Academic journal article Journal of Rural Social Sciences

Assessing Barriers to Health Care Services for Hispanic Residents in Rural Georgia*

Academic journal article Journal of Rural Social Sciences

Assessing Barriers to Health Care Services for Hispanic Residents in Rural Georgia*

Article excerpt


Since the 1990s, many Hispanics have been relocating to the rural South and their permanency (although beneficial to the economy) poses new challenges at the institutional level. One area of major concern is the adequate provision of health care. Our article evaluates the socioeconomic, cultural, and geographic/transportation barriers that Hispanic residents face when seeking primary health care services in Toombs County, Georgia. Data were acquired through personal interviews with Hispanic residents, local health professionals, and key community informants by using a combination of opportunity sampling and a snowball approach. Results indicate that the local health system and the county as a whole have not yet fully adapted to the health needs of Hispanic migrants. There was a consensus among all respondents that language and communication issues were the primary barriers to accessing health care.

Hispanics are the largest minority group in the United States, in 2010 numbering more than 50 million people and accounting for 16.3 percent of the total population (U.S. Census Bureau 2010). Before the 1980s the major Hispanic settlement areas were Τexas, California, and New York. During the 1980s, Hispanic settlement patterns moved from Texas to the Midwest and in the 1990s migration and settlement patterns shifted away from the traditional areas to the Southeast (Saenz et al. 2003). Indeed, many Hispanics are relocating in the rural South, especially in Alabama, North Carolina, South Carolina, and Georgia, where a combination of rural industrialization and employment opportunities on farms and in forests have provided ample work and economic opportunities (McDaniel and Casanova 2003; Torres 2000). Hispanic immigration is no longer a temporary borderlands issue, with many Hispanic immigrants coming to the United States to stay and seek permanent rather than seasonal employment. Once established, the Hispanic population significantly influences local socioeconomic well-being by contributing workers to, and expanding the consumer base for, local businesses. On the other hand, a rapidly increased Hispanic population poses new challenges and financial costs at the institutional level, notably in schools and in health care (Erwin 2003; Torres 2000).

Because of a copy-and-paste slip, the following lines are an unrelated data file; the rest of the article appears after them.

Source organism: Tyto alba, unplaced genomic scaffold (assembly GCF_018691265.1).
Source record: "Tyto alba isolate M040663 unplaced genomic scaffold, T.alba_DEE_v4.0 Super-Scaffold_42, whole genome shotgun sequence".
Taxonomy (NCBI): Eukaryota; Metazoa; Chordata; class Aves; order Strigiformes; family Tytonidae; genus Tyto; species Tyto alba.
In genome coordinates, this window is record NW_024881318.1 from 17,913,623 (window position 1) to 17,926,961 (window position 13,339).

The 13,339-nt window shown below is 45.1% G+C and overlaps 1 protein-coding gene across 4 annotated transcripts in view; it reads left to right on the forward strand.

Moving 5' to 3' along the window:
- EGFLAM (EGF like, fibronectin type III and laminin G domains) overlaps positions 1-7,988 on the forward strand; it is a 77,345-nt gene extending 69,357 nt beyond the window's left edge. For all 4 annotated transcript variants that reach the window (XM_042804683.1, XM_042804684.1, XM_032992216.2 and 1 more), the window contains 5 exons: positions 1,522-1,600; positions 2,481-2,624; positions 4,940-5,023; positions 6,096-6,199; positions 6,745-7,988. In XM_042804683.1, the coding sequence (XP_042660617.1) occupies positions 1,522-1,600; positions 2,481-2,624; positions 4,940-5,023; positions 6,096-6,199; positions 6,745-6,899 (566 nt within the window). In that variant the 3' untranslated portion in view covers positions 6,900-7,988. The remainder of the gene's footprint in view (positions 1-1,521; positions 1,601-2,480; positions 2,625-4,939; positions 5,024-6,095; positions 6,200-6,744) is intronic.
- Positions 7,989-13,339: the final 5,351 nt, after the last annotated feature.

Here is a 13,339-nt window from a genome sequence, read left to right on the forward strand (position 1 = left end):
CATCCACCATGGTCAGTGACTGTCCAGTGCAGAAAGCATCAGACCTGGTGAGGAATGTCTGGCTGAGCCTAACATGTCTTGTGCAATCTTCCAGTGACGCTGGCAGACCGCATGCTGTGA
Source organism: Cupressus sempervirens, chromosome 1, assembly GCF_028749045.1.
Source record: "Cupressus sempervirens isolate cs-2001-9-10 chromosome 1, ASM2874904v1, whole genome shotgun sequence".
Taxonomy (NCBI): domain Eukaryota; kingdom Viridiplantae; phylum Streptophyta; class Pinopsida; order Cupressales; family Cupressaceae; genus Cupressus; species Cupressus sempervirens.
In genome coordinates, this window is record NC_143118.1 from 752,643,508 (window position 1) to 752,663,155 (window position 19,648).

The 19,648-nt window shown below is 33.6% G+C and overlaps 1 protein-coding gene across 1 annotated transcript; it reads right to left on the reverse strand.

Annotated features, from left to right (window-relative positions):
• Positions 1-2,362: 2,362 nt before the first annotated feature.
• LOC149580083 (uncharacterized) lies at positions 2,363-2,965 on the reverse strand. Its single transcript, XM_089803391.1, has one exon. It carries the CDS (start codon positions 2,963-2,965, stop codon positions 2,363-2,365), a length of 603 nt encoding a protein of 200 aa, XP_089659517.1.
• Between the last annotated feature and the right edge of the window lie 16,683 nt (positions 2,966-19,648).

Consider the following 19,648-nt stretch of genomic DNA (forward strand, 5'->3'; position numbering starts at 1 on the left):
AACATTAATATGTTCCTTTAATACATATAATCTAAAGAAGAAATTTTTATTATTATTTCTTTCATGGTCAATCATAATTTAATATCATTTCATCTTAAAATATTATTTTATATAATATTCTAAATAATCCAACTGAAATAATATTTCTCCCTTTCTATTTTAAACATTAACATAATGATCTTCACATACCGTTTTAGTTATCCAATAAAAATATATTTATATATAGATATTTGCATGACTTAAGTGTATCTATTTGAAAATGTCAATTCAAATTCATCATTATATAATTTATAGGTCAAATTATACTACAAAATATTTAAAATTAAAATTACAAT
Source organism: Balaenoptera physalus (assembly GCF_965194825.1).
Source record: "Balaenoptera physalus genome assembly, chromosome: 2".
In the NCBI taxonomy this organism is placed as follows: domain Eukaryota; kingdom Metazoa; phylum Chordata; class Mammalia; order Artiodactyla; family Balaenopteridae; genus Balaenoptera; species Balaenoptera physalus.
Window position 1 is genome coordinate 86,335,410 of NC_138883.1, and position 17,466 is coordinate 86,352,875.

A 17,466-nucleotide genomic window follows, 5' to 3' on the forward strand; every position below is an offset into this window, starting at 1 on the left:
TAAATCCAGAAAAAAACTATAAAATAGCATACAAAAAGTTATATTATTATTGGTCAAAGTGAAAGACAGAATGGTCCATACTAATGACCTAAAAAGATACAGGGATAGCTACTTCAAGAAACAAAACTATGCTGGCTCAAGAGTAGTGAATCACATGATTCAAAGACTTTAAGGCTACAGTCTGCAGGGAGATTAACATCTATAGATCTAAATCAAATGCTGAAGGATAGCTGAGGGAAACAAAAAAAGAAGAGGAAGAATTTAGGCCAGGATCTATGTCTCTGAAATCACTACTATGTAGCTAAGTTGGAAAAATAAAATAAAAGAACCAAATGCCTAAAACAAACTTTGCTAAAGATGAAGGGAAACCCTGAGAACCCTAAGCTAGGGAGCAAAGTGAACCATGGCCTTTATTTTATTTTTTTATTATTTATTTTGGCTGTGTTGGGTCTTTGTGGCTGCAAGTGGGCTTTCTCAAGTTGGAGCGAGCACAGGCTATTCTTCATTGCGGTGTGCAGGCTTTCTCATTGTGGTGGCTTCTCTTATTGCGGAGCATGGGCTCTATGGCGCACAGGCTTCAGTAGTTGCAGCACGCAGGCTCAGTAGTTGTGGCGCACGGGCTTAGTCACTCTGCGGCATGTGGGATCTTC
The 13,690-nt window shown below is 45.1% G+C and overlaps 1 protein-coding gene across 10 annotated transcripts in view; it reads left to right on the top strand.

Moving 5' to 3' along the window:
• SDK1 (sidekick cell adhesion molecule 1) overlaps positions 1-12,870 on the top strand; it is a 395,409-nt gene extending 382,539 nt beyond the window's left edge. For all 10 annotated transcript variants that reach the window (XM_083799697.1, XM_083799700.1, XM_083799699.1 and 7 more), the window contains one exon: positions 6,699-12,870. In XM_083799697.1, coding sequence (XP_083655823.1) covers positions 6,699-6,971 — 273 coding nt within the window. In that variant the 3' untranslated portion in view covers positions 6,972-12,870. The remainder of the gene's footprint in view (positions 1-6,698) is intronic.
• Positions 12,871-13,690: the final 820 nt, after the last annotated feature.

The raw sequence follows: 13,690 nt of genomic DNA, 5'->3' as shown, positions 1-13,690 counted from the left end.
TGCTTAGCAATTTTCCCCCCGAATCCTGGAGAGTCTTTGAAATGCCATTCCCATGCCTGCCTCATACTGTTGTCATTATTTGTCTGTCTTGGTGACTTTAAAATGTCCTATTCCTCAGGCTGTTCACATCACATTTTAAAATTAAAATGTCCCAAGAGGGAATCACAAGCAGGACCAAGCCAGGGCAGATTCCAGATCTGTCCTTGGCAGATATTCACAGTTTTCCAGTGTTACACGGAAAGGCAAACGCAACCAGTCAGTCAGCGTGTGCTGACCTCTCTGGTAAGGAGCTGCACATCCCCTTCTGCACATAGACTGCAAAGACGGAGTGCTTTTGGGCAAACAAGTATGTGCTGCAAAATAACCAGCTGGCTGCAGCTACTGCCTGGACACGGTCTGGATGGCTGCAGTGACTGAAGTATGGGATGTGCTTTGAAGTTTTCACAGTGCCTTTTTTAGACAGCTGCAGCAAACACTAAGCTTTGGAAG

In this paper, we focus attention on health care. The primary purpose of this study was to examine barriers to access to primary health care services faced by Hispanic residents (including migrant workers) in the rural South. We report on a qualitative case study based on interviews with Hispanic residents and medical professionals in Toombs County, Georgia. We examine issues of access to primary health care using the five dimensions of access identified by Penchansky and Thomas (1981), which are:

1. Availability - the relationship between the volume and type of existing services compared with client needs

2. Accessibility - the relationship between the location of supply and the location of clients, taking account of client transportation resources and travel time, distance, and cost

3. Affordability - the relationship between the cost of health services and the clients' income, ability to pay, and existing health insurance

4. Accommodation - the relationship between the manner in which health services are provided and both clients' ability to accommodate those factors and the clients' perception of their cultural appropriateness

5. Acceptability - the relationship between clients' attitudes about personal and practice characteristics of providers and the actual characteristics of existing providers, as well as provider attitudes about acceptable personal characteristics of clients.

Hartley (2004) argued that the traditional approach to understanding rural health disparities, which focuses on questions of access, needs to be expanded to include cultural dimensions of health. In this paper we examine questions of both access and cultural factors that affect the broad definition of access adopted here. …

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